By Katrina ffiske
Caroline Harker returns to Salisbury in September in the comedy ‘Relatively Speaking’ by Alan Ayckbourn.
Earlier in the year, she played the younger Queen in the comedy ‘Handbagged’ by Moira Buffini. Before heading off for holiday, Caroline told me about her role in ‘Relatively Speaking’. She is bubbly, enthusiastic and thrilled to be returning to the city.
“Salisbury Playhouse is a wonderful space to perform in and I love the audiences; you feel they are up for a good time. There’s always an excited buzz in the auditorium and a feeling that a big event is happening. They seem a very loyal audience. My 18-year-old daughter came. She sat in the foyer on her own but everyone was so friendly to her.”
‘Relatively Speaking’ was Ayckbourn’s first major success, written in 1965. Is Caroline looking forward to acting in it?
“My mother, Polly Adams, has actually played the same part, Sheila. She loved it so much, she cried when it came to an end. I am hoping I will enjoy it as much as she did. It’s quite a family occasion, as I am acting alongside my stepdaughter, Louise Calf, Anthony Calf’s daughter.
“A pair of slippers are discovered under a bed, which leads to a web of intrigue between two couples, at the end you are left hanging, but deeply intrigued. It’s fun watching everything unravel. Sheila is an open, genuine friendly person with lovely qualities, but there is also a mystery about her.”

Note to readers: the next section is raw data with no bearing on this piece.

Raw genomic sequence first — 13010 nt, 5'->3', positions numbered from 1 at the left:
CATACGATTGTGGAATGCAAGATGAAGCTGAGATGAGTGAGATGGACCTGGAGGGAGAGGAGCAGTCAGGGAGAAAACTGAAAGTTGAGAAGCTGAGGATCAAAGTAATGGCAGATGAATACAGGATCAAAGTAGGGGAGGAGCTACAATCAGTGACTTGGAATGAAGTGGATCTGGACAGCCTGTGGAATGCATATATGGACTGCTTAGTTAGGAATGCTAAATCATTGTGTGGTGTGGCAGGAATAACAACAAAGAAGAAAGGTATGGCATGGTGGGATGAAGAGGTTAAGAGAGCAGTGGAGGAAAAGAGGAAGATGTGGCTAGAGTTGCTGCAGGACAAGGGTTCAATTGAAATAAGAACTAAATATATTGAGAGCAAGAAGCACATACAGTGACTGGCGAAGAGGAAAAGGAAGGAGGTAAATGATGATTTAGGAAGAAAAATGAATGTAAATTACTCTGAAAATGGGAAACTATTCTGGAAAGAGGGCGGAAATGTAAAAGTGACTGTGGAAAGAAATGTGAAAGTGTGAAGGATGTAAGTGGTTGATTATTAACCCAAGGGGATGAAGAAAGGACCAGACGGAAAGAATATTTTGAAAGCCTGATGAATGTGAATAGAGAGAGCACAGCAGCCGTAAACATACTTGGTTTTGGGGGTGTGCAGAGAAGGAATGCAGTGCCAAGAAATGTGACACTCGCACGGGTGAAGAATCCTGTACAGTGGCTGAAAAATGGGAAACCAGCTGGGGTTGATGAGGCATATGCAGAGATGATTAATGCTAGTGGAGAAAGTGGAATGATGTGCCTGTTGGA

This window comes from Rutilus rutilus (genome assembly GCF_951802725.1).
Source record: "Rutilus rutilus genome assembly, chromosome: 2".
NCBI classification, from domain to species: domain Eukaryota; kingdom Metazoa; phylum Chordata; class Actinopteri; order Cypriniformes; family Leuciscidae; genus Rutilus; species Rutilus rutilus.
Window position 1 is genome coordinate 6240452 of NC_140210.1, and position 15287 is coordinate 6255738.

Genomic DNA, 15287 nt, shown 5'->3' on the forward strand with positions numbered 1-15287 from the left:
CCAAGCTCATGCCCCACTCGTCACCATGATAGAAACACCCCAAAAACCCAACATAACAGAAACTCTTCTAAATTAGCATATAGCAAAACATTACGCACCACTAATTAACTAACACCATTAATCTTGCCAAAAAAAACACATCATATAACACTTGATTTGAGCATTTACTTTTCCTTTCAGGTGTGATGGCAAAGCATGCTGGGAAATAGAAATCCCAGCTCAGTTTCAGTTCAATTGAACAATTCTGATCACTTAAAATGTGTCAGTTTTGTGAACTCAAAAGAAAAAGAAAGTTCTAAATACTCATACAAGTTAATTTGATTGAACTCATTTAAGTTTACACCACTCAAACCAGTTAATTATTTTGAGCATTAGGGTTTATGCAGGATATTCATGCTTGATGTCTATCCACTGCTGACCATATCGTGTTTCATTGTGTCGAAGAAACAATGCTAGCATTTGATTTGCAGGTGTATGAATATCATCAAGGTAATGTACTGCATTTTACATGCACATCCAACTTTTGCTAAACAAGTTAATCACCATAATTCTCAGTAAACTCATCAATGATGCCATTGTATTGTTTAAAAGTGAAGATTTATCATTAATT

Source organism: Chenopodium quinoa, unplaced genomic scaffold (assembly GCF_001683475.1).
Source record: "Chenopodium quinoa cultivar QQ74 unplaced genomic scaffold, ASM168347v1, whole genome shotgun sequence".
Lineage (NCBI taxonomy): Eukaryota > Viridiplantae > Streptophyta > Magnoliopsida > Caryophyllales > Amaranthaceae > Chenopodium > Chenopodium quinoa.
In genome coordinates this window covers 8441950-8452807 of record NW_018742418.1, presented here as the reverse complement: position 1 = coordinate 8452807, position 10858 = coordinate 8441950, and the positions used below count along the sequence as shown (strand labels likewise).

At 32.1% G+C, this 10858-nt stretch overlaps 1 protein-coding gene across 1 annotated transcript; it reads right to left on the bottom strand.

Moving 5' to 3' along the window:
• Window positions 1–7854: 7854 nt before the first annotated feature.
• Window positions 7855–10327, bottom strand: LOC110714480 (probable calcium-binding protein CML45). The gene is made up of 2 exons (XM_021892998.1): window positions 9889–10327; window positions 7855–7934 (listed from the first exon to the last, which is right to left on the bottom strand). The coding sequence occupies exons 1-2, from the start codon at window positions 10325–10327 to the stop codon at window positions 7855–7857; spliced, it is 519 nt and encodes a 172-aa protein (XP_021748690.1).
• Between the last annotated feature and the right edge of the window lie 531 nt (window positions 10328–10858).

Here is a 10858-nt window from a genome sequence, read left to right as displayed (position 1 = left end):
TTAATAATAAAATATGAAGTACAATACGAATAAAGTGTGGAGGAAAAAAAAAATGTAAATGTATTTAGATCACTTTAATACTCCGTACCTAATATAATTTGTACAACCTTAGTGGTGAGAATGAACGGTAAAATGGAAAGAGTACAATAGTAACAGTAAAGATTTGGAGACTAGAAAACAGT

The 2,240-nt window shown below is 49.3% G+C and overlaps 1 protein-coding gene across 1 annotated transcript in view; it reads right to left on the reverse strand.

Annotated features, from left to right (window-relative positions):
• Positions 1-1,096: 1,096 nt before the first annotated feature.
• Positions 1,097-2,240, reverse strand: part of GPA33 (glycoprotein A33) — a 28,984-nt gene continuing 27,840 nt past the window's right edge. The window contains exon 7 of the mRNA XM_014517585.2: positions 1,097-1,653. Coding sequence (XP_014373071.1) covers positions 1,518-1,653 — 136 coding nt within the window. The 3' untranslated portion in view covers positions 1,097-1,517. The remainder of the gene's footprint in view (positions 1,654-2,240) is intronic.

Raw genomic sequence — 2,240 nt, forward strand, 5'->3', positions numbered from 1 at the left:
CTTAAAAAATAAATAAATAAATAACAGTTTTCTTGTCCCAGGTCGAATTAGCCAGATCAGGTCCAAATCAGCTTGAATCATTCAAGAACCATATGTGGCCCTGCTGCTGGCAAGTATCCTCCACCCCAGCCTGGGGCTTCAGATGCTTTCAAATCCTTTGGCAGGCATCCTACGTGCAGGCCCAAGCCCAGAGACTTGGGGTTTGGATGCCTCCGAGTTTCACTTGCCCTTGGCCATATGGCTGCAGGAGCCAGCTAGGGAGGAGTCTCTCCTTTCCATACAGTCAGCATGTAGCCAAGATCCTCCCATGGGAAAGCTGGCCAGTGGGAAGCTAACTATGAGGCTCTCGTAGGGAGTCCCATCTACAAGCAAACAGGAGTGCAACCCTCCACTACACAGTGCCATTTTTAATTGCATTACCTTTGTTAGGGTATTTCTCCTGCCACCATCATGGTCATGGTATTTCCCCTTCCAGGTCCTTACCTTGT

Comedy can be hard to perform. “It’s difficult as comedy has to be well done for the scenes to look natural. There is a music to Ayckbourn’s scripts so, if you add any extra words, you break the natural flow.”
Caroline is also looking forward to being back in the Haunch of Venison. “All the actors in ‘Handbagged’ enjoyed sitting in the cosy bar relaxing after the performances, the staff are always friendly and welcoming. Another favourite was the Rai D’or – the Thai food is excellent.”
Rehearsals start at the end of August, and once ‘Relatively Speaking’ is up and running, Caroline starts rehearsing for ‘Breaking the Code’ by Hugh Whitemore, playing in October. “I will be moving to Salisbury for a full two months, acting in two completely different plays: how lucky and how inspiring.”
Caroline heads off to her holiday, script in hand, to learn her lines. Salisbury looks forward to welcoming her back.
Relatively Speaking by Alan Ayckbourn, Directed
by Jo Newman. September 4 to 28.